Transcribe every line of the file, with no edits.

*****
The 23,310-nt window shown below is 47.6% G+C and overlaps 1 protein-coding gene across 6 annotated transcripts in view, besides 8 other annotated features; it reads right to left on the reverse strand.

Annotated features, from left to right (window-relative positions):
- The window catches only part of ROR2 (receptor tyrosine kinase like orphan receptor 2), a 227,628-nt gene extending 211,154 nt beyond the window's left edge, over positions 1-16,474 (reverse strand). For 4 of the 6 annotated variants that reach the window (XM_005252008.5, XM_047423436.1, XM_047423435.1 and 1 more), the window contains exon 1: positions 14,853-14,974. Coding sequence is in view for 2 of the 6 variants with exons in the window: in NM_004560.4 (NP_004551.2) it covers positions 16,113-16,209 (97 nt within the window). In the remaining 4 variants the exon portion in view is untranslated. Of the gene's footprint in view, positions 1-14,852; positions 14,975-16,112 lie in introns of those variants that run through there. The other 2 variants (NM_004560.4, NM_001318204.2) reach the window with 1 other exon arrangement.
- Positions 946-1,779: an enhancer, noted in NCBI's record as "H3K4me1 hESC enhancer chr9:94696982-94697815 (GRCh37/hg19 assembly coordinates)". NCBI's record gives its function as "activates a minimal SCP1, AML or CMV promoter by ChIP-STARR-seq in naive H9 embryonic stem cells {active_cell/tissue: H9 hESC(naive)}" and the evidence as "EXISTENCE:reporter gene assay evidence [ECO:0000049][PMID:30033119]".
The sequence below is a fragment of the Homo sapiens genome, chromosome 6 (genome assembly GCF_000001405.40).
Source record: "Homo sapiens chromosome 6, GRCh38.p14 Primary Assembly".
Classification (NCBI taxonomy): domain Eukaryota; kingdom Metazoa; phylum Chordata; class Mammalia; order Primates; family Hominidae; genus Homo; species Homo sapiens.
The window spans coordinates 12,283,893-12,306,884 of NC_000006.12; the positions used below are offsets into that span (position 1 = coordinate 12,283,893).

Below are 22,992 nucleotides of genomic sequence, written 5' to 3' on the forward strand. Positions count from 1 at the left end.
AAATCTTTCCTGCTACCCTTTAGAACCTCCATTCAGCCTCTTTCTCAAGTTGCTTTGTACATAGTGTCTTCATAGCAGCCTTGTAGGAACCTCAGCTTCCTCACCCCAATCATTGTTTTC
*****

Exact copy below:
The 23,310-nt window shown below is 47.6% G+C and overlaps 1 protein-coding gene across 6 annotated transcripts in view, besides 8 other annotated features; it reads right to left on the reverse strand.

Annotated features, from left to right (window-relative positions):
- The window catches only part of ROR2 (receptor tyrosine kinase like orphan receptor 2), a 227,628-nt gene extending 211,154 nt beyond the window's left edge, over positions 1-16,474 (reverse strand). For 4 of the 6 annotated variants that reach the window (XM_005252008.5, XM_047423436.1, XM_047423435.1 and 1 more), the window contains exon 1: positions 14,853-14,974. Coding sequence is in view for 2 of the 6 variants with exons in the window: in NM_004560.4 (NP_004551.2) it covers positions 16,113-16,209 (97 nt within the window). In the remaining 4 variants the exon portion in view is untranslated. Of the gene's footprint in view, positions 1-14,852; positions 14,975-16,112 lie in introns of those variants that run through there. The other 2 variants (NM_004560.4, NM_001318204.2) reach the window with 1 other exon arrangement.
- Positions 946-1,779: an enhancer, noted in NCBI's record as "H3K4me1 hESC enhancer chr9:94696982-94697815 (GRCh37/hg19 assembly coordinates)". NCBI's record gives its function as "activates a minimal SCP1, AML or CMV promoter by ChIP-STARR-seq in naive H9 embryonic stem cells {active_cell/tissue: H9 hESC(naive)}" and the evidence as "EXISTENCE:reporter gene assay evidence [ECO:0000049][PMID:30033119]".
The sequence below is a fragment of the Homo sapiens genome, chromosome 6 (genome assembly GCF_000001405.40).
Source record: "Homo sapiens chromosome 6, GRCh38.p14 Primary Assembly".
Classification (NCBI taxonomy): domain Eukaryota; kingdom Metazoa; phylum Chordata; class Mammalia; order Primates; family Hominidae; genus Homo; species Homo sapiens.
The window spans coordinates 12,283,893-12,306,884 of NC_000006.12; the positions used below are offsets into that span (position 1 = coordinate 12,283,893).

Below are 22,992 nucleotides of genomic sequence, written 5' to 3' on the forward strand. Positions count from 1 at the left end.
AAATCTTTCCTGCTACCCTTTAGAACCTCCATTCAGCCTCTTTCTCAAGTTGCTTTGTACATAGTGTCTTCATAGCAGCCTTGTAGGAACCTCAGCTTCCTCACCCCAATCATTGTTTTC